Tuesday, April 26, 2016

The Bible is about...?

     I still remember. It was pouring down rain in Malawi, and with the roads washed out and without power, four young men interested in the ministry sat down with two older pastors with nearly 100 years of experience in the ministry between them to listen to these men's wisdom. I'll never forget the first thing Dr. Gillespe addressed as he talked to us young guys about the ministry.

     His first point was one that the remainder of the afternoon hinged on. He was giving us tips on reading, studying, and exegeting the Bible for the purpose of preaching, and he started off by giving us a very wide concept that was and remains striking to me. That's what I want to talk about here.

     Before I go any further, I just want to ask a simple question. What is the Bible all about? There are a lot of answers for what the Bible is. A revelation of God's will for His creation. A practical manual for living. A wealth of information and wisdom. We could give a lot of answers that have at least an element of truth in them.

     But Dr. Gillespe's statement was clear. "The Bible is a book about God." Short, simple, and clear, but oh what a a world of difference this little concept could make to our evangelical churches, sermons, quiet times, Sunday schools, VBS's, and just home devotions.

      Does the Bible contain knowledge about science, history, and medicine? Does it contain very practical, moral truths for every day life? Does it contain instructional wisdom and information for life? Absolutely! But go to a modern evangelical church today and look at the sermons. "Building better marriages". "Wise spending". "Practical insight for home management".

     But the sad, glaring truth is that I don't need God or the Bible to build a good marriage, manage my money wisely, or use practical common sense in home management; and a step further than that, I don't need God to apply wisdom, even Biblical wisdom to my marriage, my finances, or my home. I am perfectly capable of doing that without the Bible and certainly without God. Muslims, Mormons, cultists, agnostics, and atheists do it all the time.

     The problem with this thinking is that the Bible was never intended to be a practical guide to life. The results of the Bible's teaching can lead us toward good money management, a happy marriage, or a good home life, but that is not the point of the Bible. Reading the Bible as a practical guide to life, while it may lead to a morally upright life, leaves us empty and as good moralistic people, not believers in Jesus Christ. Reading the Bible for practical guidance for life builds legalistic mindsets that focus on our behavior patterns rather than on Jesus Christ.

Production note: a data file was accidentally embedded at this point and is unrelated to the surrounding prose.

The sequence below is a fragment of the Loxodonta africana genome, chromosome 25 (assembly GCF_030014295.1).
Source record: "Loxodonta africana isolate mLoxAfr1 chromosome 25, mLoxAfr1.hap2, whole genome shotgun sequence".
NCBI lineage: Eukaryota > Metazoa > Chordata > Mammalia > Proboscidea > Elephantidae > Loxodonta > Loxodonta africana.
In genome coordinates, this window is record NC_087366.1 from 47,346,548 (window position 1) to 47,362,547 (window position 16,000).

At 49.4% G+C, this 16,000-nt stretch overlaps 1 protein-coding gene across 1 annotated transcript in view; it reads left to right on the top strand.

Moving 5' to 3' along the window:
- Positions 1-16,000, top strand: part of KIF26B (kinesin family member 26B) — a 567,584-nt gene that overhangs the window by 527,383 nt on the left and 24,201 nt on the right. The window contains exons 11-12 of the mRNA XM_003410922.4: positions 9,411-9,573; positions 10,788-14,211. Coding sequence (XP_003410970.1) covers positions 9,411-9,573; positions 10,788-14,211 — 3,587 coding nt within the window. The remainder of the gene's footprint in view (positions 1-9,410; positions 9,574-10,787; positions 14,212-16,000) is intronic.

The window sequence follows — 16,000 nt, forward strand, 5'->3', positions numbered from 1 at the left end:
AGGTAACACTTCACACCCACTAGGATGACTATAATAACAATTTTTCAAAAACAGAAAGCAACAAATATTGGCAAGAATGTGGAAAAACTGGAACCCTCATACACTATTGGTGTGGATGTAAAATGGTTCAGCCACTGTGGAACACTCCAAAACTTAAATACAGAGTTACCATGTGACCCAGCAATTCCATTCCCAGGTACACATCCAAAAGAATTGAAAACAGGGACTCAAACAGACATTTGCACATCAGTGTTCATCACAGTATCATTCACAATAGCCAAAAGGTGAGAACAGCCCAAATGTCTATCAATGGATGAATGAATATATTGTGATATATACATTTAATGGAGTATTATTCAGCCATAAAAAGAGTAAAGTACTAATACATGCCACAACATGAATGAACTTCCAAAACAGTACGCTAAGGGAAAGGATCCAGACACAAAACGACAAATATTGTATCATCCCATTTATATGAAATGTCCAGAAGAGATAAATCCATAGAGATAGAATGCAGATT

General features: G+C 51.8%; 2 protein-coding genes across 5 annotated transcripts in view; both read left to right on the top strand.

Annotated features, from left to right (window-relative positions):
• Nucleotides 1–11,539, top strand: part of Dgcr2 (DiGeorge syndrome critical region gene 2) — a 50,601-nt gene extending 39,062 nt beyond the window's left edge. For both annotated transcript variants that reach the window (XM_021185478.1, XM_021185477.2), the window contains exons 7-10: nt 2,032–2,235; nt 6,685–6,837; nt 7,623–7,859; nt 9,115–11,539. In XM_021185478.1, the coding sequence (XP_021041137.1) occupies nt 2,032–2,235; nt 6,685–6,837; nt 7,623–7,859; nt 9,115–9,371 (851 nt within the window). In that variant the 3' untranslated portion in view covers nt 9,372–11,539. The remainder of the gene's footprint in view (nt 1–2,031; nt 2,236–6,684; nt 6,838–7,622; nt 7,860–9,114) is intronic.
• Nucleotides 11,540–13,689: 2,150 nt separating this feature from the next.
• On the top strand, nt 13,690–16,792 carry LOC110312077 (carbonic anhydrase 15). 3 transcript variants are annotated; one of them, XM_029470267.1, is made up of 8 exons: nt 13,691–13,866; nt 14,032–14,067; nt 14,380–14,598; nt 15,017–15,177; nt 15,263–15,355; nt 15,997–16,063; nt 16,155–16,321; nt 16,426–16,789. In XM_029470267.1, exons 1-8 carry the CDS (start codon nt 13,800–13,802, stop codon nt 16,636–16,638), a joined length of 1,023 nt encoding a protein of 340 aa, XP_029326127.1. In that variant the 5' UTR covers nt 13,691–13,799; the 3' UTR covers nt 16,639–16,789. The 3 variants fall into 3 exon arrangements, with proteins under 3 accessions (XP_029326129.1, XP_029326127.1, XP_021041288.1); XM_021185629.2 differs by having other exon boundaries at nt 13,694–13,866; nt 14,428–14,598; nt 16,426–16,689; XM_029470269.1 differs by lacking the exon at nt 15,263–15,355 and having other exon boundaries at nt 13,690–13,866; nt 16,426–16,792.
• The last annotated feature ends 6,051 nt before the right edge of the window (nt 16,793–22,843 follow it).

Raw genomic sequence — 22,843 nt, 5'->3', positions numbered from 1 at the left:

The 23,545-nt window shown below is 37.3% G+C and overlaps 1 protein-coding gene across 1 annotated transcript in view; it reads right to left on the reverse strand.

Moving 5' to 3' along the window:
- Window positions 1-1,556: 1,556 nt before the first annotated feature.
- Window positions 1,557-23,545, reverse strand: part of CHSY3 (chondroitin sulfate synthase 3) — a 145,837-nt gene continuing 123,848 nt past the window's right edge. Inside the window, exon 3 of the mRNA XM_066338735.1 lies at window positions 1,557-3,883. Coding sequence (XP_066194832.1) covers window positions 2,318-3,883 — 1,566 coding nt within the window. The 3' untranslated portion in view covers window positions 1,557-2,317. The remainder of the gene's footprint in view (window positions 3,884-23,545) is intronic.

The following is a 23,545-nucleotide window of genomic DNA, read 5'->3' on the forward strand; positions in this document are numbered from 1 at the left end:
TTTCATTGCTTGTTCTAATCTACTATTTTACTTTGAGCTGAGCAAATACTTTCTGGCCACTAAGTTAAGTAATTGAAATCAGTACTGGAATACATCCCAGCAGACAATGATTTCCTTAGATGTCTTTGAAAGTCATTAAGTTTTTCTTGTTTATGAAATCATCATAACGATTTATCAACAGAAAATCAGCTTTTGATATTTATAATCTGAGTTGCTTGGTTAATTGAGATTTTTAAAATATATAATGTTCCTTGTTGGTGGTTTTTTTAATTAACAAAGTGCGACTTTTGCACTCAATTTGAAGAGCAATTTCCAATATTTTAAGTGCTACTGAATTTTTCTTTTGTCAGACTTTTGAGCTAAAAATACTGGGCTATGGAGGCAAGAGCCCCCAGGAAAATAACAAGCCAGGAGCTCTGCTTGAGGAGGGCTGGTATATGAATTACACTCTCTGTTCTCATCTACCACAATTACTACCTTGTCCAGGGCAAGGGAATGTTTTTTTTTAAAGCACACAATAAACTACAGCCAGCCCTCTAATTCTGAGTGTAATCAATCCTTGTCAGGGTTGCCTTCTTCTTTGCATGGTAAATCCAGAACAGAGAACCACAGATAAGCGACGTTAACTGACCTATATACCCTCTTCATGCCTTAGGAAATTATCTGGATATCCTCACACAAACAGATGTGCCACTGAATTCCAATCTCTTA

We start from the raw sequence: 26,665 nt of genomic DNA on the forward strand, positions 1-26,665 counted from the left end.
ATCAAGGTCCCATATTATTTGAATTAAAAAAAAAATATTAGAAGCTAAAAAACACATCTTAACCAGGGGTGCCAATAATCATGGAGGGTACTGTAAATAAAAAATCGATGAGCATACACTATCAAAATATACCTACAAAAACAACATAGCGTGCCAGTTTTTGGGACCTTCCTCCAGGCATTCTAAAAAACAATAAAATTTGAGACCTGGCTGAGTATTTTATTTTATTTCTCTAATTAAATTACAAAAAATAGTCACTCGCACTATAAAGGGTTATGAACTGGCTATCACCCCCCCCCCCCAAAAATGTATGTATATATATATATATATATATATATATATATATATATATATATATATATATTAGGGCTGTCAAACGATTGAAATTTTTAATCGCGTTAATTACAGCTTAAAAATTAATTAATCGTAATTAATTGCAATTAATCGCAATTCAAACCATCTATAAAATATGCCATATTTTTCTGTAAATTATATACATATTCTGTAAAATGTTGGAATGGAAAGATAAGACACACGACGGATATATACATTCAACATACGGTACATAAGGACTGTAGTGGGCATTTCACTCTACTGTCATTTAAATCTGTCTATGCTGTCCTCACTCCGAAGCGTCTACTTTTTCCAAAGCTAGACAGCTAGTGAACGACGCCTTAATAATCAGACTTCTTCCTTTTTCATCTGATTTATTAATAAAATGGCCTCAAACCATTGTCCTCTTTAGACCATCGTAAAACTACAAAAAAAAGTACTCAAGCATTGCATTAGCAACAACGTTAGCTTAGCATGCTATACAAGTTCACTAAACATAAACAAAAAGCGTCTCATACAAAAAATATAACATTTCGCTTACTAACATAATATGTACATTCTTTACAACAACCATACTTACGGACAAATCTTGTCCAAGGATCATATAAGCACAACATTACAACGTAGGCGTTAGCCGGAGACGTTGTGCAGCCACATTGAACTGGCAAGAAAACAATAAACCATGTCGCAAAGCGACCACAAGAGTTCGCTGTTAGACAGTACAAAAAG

If I read the Bible as an instruction book for life, it is about do's and don't's, rules and guidelines, yes and no's. You can find that in the Koran, the Book of Mormon, any number of motivational books, even ancient philosophies. The Bible is not alone in its practical wisdom. It is alone in its unique claims about the character of God. The Bible, though it contains them, is not about practical guidelines. It's about God.

     If I read the Bible as the revelation of God, a book describing God, detailing the character of God, explaining God, revealing God, then the emphasis changes. Rules direct my thinking to me, what I should do, what I should think. Practical guidelines without spiritual or logical grounding lead me to legalism. My starting point in studying the Scriptures must be that the passage I'm reading points me to Christ in some way, shape, or form. In some way, shape, or form, it reveals Him, His character, and His ways, for His ultimate greatness, not mine. In understanding Him more AND falling deeper and deeper into love with Him, I am conformed to his likeness.

     As you read the Bible, keep it constantly in mind that this is a book about God, not about humans. It is a book to reveal His character, His attributes, and His desires for mankind to His greater glory. In studying the central character of the Bible, we realize more and more of the practical and applicable parts of the Bible... but we realize them through the lens of the God I serve rather than the lens of what I need to do to do to please God. It's about the relationship, not the laws. The obedience naturally follows the love; love doesn't necessarily follow the obedience.

Sunday, April 17, 2016

Question Authority

    That phrase raised some eyebrows, didn't it? Many of us in conservative circles were told that that was not true. Authorities know more than we do, and because of that, we obey them and we do not rebel by questioning. Yes, I was told that several times. To say anything other than agreement was to rebel.